An interesting little story came out last week about the day-to-day practices of a major brand of organic eggs. The article subtly criticized the confined quarters that offered no apparent access to outdoors, and gave readers some insight into how the actually-quite-deplorable practices still meet organic standards.
There will always be your occasional outbreaks of over-and-above corruption, like the CEOs who got caught repacking and selling expired eggs, which led to a food illness outbreak, and ultimately their imprisonment.
But that is not what this is.
This is just a brief and not-very-widely-reported peep under the veil of regular, approved, organic production that reveals not an acute problem, but a deep, festering, chronic misuse of customer trust and understanding.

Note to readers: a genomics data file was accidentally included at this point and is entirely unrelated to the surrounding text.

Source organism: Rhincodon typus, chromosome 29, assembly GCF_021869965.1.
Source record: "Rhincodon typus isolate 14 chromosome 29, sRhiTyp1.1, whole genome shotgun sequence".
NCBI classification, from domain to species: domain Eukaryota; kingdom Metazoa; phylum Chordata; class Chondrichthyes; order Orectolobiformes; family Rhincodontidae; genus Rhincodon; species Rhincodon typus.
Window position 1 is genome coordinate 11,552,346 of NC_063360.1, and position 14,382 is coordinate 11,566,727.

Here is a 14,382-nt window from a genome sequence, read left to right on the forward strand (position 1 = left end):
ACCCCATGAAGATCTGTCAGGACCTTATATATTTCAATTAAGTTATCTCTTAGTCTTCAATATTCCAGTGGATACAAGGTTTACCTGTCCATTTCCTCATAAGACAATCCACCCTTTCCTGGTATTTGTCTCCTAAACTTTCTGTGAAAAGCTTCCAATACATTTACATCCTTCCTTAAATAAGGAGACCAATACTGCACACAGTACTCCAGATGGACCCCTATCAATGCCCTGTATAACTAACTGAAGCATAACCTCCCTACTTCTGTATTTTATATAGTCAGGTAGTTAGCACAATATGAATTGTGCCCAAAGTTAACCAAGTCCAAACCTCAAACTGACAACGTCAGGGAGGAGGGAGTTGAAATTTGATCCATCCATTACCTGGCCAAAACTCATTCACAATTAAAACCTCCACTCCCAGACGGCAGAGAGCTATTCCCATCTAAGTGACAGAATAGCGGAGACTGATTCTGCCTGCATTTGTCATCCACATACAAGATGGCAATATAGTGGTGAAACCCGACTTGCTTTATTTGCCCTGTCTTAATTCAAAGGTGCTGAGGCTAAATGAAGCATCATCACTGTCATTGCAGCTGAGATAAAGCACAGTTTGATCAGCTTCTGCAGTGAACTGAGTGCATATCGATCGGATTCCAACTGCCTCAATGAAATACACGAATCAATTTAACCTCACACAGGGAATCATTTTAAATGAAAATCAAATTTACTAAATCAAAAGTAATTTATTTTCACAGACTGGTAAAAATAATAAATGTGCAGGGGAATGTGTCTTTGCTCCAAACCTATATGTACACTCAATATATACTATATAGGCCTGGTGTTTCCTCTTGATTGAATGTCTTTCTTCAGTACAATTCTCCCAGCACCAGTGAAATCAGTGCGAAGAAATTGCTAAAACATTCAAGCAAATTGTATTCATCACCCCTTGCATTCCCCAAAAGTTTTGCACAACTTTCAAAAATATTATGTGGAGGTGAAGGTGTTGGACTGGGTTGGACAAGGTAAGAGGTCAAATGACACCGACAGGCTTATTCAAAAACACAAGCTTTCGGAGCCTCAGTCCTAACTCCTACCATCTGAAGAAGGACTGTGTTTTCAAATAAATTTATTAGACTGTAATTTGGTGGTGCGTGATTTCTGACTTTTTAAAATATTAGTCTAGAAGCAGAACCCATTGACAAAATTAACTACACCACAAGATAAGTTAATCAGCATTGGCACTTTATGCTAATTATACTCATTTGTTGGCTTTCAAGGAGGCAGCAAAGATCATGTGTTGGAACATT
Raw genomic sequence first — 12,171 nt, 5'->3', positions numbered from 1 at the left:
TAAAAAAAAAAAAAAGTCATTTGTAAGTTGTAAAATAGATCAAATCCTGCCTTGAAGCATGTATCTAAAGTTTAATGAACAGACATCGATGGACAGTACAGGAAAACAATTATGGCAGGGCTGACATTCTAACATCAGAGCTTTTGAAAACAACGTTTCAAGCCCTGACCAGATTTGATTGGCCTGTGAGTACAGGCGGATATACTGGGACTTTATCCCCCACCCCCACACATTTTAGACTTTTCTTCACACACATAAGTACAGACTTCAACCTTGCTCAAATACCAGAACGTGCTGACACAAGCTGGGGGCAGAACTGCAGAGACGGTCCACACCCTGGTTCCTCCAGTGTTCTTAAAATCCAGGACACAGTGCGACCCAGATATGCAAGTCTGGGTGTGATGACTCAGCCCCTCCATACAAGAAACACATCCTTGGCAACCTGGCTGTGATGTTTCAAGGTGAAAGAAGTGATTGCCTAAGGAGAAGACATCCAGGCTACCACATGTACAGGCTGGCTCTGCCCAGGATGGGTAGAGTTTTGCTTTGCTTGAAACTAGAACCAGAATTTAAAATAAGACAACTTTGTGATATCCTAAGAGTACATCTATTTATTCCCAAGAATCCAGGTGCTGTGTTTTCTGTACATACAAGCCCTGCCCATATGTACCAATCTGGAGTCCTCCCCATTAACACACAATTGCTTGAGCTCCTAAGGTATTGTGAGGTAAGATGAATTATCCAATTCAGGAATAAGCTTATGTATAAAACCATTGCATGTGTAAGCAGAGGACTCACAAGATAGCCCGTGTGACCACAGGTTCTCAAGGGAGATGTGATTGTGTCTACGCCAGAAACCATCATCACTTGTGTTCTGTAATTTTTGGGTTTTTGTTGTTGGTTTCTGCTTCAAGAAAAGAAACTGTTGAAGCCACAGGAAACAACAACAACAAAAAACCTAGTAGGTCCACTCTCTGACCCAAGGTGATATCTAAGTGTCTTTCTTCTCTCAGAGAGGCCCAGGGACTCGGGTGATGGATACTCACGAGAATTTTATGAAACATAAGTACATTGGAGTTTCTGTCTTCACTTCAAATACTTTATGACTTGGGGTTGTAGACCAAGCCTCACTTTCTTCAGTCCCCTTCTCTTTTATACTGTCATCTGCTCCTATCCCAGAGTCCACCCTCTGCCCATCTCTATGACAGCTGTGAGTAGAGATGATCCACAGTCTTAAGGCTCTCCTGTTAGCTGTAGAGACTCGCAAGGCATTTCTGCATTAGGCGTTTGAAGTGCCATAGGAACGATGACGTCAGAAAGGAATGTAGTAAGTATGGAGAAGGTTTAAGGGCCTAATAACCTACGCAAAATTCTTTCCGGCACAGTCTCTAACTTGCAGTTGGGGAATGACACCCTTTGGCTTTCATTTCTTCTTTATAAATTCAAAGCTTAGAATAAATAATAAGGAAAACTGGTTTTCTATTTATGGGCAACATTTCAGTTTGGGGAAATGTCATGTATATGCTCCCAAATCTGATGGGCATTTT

Organic Egg Rules
Sure, the rules sound really good: access to fresh air, outdoors, direct sunlight, with “continuous total confinement indoors” being prohibited. But it is so easy to just have in mind to “check the boxes” of compliance, while missing the mark entirely. Anyone could make the case that 2-inch holes drilled in the side of a building at floor level provide “outdoor access” to the chickens because they can stick their heads out there. If you stuck your arm out a window, is your arm inside anymore? No! Of course not! So doesn’t that mean you now have “outdoor access?” If your arm could breathe, it would be breathing fresh air, wouldn’t it? You have to concede the argument.
But is that really meeting the intention of the standard?
What about the next provision? “Direct sunlight” sounds good, but then again, one could argue that this whole side of the building with the chicken-head-holes faces south and gets 6+ hours of sunlight per day. Not that the environment actually benefits from the sanitizing and Vitamin-D-enhancing properties of the sun…. Still–we have access to direct sunlight. Check!
I have it on good authority that a certain major organic egg producer complained that higher-ups were trying to force them to allow actual pasture access for their hundreds of thousands of hens. “That would require us to be buy more land, and it’s too expensive!”